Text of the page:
Photo by Maria Robledo
Although I have happily consumed thousands of olives in my travels, it was a homely, putty-colored olive that I came across on the Northern Aegean island of Chios that catalyzed my real education into the world of olives. While touring the island one fall, I bought some home-cured olives in a tiny mountain village. I shared my hopeful treasure with an acquaintance who, I was soon to discover, was an importer of olives and true aficionado.
The olives we tasted were unexpectedly delicious with a deeply complex flavor: They inspired him to deliver a mind-expanding discourse on olives, similar to the passionate spiels I have heard from wine writers I know: of varietals, terroir, and the vagaries of fermentation, as well as evocative descriptors of flavor: minerally, mushroomy, winey, grassy, prunelike. Back in New York, this olive master led me through a tasting of over 40 varieties of olives.
As with wine, the quickest way to learn about olives is to do a comparative tasting to discover the differences.
In the course of three hours, he taught me how to tell a good olive from a bad one, and what to look for in my local markets. My favorites included Lucques from the South of France: crisp, fresh, exceptionally buttery; oil-cured Thassos from Greece: mellow, sweet, prune-like, more like a dried fruit than an olive; Arbequina from Spain: tiny, crisp, with a resonant flavor of apples and almonds.
With all this complex flavor and texture, olives became an inspiration in my kitchen. Crushed and warmed, they turn into quick hors d'oeuvre or embellishment for pasta and pizzas, white beans, even mashed potatoes. I roll boned legs of lamb and pork roasts with crushed olive pastes to season the meat from the inside. I use them often to add a counterpoint of flavor and texture in recipes, from salads and sauces to seafood dishes and stews of meats, poultry, or vegetables. A great all-purpose olive for cooking is the Kalamata from Sparta. Pleasingly briney, with subtle wine and mushroom overtones, it is often available pitted.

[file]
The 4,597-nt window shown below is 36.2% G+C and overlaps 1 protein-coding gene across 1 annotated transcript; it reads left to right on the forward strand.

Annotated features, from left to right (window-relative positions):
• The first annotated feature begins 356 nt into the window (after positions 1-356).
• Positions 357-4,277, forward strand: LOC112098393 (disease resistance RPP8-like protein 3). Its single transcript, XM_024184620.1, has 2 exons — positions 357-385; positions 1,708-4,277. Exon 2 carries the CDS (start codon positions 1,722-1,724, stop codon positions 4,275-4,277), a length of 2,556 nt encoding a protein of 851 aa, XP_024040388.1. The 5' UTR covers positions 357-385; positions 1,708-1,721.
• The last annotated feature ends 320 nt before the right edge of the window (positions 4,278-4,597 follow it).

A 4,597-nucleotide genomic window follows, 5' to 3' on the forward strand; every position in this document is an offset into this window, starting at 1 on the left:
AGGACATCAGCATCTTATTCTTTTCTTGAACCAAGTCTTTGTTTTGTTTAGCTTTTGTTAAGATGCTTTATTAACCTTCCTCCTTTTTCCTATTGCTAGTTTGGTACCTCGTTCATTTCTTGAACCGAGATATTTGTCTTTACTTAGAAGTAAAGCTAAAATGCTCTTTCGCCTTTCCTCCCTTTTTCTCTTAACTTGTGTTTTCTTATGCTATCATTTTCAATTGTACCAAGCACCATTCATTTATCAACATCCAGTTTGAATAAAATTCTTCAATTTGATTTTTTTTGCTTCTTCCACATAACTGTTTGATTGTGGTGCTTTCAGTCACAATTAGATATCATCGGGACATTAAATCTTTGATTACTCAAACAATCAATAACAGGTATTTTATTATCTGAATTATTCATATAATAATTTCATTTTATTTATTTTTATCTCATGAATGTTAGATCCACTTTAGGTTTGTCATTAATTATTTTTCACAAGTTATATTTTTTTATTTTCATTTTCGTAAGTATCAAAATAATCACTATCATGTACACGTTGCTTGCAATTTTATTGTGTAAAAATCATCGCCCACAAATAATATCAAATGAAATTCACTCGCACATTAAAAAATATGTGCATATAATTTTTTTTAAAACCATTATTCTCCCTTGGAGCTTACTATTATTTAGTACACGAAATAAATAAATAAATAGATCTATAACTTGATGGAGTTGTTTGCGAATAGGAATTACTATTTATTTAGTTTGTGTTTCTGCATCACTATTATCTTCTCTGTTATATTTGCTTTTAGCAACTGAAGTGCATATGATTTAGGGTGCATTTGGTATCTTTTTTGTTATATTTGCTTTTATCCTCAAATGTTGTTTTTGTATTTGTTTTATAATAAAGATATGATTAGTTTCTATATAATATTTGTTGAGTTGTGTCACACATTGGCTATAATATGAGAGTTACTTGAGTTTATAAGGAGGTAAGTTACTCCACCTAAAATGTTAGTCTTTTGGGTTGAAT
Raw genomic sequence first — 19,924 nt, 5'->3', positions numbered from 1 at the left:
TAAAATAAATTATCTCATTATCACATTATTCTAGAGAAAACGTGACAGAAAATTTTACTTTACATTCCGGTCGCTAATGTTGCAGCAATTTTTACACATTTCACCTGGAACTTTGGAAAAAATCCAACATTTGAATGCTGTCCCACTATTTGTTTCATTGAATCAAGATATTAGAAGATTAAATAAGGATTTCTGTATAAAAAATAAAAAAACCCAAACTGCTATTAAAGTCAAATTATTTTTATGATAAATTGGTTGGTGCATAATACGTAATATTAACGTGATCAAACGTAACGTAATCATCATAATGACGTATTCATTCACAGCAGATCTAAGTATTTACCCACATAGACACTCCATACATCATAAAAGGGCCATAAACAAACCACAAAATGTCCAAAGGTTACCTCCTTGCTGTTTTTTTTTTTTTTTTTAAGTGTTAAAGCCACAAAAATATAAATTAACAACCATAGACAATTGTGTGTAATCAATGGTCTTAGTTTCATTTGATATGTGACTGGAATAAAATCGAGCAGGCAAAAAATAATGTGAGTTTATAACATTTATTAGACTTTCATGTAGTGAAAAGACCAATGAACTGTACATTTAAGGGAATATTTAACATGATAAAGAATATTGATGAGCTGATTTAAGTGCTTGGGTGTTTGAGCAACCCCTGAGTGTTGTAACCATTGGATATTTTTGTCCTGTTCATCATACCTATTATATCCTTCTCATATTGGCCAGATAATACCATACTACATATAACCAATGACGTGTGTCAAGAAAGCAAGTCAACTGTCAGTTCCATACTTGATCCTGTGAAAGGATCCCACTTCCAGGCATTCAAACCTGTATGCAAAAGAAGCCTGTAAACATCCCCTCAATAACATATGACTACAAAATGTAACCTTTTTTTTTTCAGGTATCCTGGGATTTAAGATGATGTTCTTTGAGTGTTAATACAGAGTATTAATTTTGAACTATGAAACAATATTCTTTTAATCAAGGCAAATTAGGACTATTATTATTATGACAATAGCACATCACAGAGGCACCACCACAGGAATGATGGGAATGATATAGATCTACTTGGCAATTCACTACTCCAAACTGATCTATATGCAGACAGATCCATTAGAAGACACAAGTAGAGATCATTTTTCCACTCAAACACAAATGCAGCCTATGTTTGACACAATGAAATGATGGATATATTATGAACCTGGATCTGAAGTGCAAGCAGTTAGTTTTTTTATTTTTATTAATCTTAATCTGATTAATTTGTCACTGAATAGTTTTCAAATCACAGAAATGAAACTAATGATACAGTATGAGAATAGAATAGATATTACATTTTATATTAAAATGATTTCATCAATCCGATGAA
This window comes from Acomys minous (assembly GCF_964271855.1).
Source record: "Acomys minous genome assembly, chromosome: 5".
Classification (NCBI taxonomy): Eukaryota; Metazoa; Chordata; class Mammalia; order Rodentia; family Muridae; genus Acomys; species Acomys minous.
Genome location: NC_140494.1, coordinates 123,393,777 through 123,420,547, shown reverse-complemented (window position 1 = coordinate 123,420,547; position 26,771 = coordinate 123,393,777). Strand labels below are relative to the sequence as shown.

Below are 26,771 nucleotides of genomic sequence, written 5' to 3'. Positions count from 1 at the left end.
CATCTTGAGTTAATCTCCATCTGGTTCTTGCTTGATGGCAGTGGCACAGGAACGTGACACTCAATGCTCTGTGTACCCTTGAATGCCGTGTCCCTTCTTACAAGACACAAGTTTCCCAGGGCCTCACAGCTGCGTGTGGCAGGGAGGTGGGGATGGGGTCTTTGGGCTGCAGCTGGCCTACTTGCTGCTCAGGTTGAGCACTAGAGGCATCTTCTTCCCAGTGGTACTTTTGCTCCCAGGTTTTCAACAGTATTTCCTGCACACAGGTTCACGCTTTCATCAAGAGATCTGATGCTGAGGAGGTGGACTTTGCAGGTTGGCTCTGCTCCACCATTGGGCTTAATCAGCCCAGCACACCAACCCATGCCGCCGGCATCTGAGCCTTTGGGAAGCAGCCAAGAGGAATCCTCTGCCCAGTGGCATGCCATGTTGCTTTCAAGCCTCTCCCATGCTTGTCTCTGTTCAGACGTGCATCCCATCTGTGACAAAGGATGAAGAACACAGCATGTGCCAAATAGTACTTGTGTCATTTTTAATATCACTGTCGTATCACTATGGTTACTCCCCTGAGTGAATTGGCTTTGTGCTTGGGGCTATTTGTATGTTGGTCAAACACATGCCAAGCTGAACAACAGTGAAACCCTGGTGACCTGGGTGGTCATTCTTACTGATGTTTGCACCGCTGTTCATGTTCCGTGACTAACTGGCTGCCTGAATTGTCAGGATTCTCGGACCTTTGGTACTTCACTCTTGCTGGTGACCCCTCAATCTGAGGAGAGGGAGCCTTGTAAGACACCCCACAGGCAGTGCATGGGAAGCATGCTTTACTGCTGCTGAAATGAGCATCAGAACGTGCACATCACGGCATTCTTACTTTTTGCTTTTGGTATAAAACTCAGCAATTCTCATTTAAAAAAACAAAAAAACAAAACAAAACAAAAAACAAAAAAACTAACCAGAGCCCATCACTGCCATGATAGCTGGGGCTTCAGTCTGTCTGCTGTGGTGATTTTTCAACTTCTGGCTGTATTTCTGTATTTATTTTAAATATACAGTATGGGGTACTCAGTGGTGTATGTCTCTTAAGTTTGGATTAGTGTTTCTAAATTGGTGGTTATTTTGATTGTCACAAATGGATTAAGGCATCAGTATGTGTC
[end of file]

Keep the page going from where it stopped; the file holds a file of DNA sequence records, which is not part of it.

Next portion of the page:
Pitting olives for cooking is easy. Just place them on the work surface and tap them with a heavy can or meat pointer, or the side of a chef's knife; they break open to make the pit easy to remove. (One pound olives yields two cups when pitted.)
All olives start green; as they mature their color changes to beige to pink to purplish brown and their texture becomes softer as the oil content increases. Olives are too bitter to eat until they are cured, with brine, salt, or sometimes lye. It is the curing that can make an olive great or mediocre. As with wine, the quickest way to learn about olives is to do a comparative tasting to discover the differences. The best olives are unpasteurized; they have a more complex, resonant flavor and firmer texture than pasteurized olives (green olives are noticeably crisper, black olives meatier). When they are pasteurized (as with bottled olives), high temperature processing to keep them stable virtually cooks them, rendering their texture mushy, their flavors muted and one-dimensional.
When buying, look for bulk olives that are sold loose in their brine in which they can last indefinitely, or buy from a vendor with a big turnover who frequently replenishes his display. Look for plump olives that have few bruises or wrinkles (except for naturally wrinkly oil cured olives). Inferior olives are often given fancy names, pitted or assertively flavored with hot pepper, herbs or spices. If possible taste an olive you are thinking of buying, and buy for both texture and flavor. If you can only find imported olives in glass jars, drain off the brine and cover the olives with olive oil to bring out their best flavor.